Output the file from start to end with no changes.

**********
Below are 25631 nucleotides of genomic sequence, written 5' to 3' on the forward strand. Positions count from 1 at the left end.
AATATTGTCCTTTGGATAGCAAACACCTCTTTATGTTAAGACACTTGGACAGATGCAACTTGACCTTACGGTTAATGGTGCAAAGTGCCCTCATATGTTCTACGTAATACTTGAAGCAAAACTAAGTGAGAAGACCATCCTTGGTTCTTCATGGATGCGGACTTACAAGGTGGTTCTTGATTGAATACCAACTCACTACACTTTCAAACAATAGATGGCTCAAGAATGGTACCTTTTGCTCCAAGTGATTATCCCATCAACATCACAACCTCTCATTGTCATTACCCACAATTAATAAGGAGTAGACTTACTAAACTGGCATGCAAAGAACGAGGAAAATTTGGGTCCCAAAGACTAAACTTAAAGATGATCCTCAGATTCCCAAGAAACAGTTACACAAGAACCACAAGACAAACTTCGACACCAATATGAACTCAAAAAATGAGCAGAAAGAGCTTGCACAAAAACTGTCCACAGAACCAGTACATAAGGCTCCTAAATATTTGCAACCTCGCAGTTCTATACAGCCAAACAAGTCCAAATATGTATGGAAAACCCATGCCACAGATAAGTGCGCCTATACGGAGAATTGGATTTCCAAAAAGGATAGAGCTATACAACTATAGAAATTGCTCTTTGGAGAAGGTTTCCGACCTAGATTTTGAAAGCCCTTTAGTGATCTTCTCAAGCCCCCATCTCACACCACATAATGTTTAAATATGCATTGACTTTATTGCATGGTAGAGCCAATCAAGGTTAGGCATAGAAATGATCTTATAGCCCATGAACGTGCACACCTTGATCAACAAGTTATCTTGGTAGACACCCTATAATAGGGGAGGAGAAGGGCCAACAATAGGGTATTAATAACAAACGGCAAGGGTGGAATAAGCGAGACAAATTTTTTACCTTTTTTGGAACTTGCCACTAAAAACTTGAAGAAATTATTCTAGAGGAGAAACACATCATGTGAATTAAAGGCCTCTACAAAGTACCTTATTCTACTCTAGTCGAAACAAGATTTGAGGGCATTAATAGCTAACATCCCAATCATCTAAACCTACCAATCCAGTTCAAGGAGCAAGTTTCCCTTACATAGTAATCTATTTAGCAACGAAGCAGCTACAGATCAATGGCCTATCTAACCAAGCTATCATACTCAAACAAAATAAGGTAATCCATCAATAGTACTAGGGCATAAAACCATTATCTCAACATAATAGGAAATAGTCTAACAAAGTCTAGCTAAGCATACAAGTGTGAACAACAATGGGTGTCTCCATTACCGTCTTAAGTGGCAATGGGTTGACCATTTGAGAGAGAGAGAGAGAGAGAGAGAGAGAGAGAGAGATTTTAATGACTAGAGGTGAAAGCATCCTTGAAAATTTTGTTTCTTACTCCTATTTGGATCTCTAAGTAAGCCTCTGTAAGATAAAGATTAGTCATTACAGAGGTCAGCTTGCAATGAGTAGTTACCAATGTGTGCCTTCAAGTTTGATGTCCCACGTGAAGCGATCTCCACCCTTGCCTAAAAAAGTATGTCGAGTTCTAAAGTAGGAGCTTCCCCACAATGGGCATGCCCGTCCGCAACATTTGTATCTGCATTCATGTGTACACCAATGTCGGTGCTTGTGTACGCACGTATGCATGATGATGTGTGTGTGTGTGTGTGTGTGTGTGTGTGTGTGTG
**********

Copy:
Below are 25631 nucleotides of genomic sequence, written 5' to 3' on the forward strand. Positions count from 1 at the left end.
AATATTGTCCTTTGGATAGCAAACACCTCTTTATGTTAAGACACTTGGACAGATGCAACTTGACCTTACGGTTAATGGTGCAAAGTGCCCTCATATGTTCTACGTAATACTTGAAGCAAAACTAAGTGAGAAGACCATCCTTGGTTCTTCATGGATGCGGACTTACAAGGTGGTTCTTGATTGAATACCAACTCACTACACTTTCAAACAATAGATGGCTCAAGAATGGTACCTTTTGCTCCAAGTGATTATCCCATCAACATCACAACCTCTCATTGTCATTACCCACAATTAATAAGGAGTAGACTTACTAAACTGGCATGCAAAGAACGAGGAAAATTTGGGTCCCAAAGACTAAACTTAAAGATGATCCTCAGATTCCCAAGAAACAGTTACACAAGAACCACAAGACAAACTTCGACACCAATATGAACTCAAAAAATGAGCAGAAAGAGCTTGCACAAAAACTGTCCACAGAACCAGTACATAAGGCTCCTAAATATTTGCAACCTCGCAGTTCTATACAGCCAAACAAGTCCAAATATGTATGGAAAACCCATGCCACAGATAAGTGCGCCTATACGGAGAATTGGATTTCCAAAAAGGATAGAGCTATACAACTATAGAAATTGCTCTTTGGAGAAGGTTTCCGACCTAGATTTTGAAAGCCCTTTAGTGATCTTCTCAAGCCCCCATCTCACACCACATAATGTTTAAATATGCATTGACTTTATTGCATGGTAGAGCCAATCAAGGTTAGGCATAGAAATGATCTTATAGCCCATGAACGTGCACACCTTGATCAACAAGTTATCTTGGTAGACACCCTATAATAGGGGAGGAGAAGGGCCAACAATAGGGTATTAATAACAAACGGCAAGGGTGGAATAAGCGAGACAAATTTTTTACCTTTTTTGGAACTTGCCACTAAAAACTTGAAGAAATTATTCTAGAGGAGAAACACATCATGTGAATTAAAGGCCTCTACAAAGTACCTTATTCTACTCTAGTCGAAACAAGATTTGAGGGCATTAATAGCTAACATCCCAATCATCTAAACCTACCAATCCAGTTCAAGGAGCAAGTTTCCCTTACATAGTAATCTATTTAGCAACGAAGCAGCTACAGATCAATGGCCTATCTAACCAAGCTATCATACTCAAACAAAATAAGGTAATCCATCAATAGTACTAGGGCATAAAACCATTATCTCAACATAATAGGAAATAGTCTAACAAAGTCTAGCTAAGCATACAAGTGTGAACAACAATGGGTGTCTCCATTACCGTCTTAAGTGGCAATGGGTTGACCATTTGAGAGAGAGAGAGAGAGAGAGAGAGAGAGAGAGAGATTTTAATGACTAGAGGTGAAAGCATCCTTGAAAATTTTGTTTCTTACTCCTATTTGGATCTCTAAGTAAGCCTCTGTAAGATAAAGATTAGTCATTACAGAGGTCAGCTTGCAATGAGTAGTTACCAATGTGTGCCTTCAAGTTTGATGTCCCACGTGAAGCGATCTCCACCCTTGCCTAAAAAAGTATGTCGAGTTCTAAAGTAGGAGCTTCCCCACAATGGGCATGCCCGTCCGCAACATTTGTATCTGCATTCATGTGTACACCAATGTCGGTGCTTGTGTACGCACGTATGCATGATGATGTGTGTGTGTGTGTGTGTGTGTGTGTGTGTGTGTG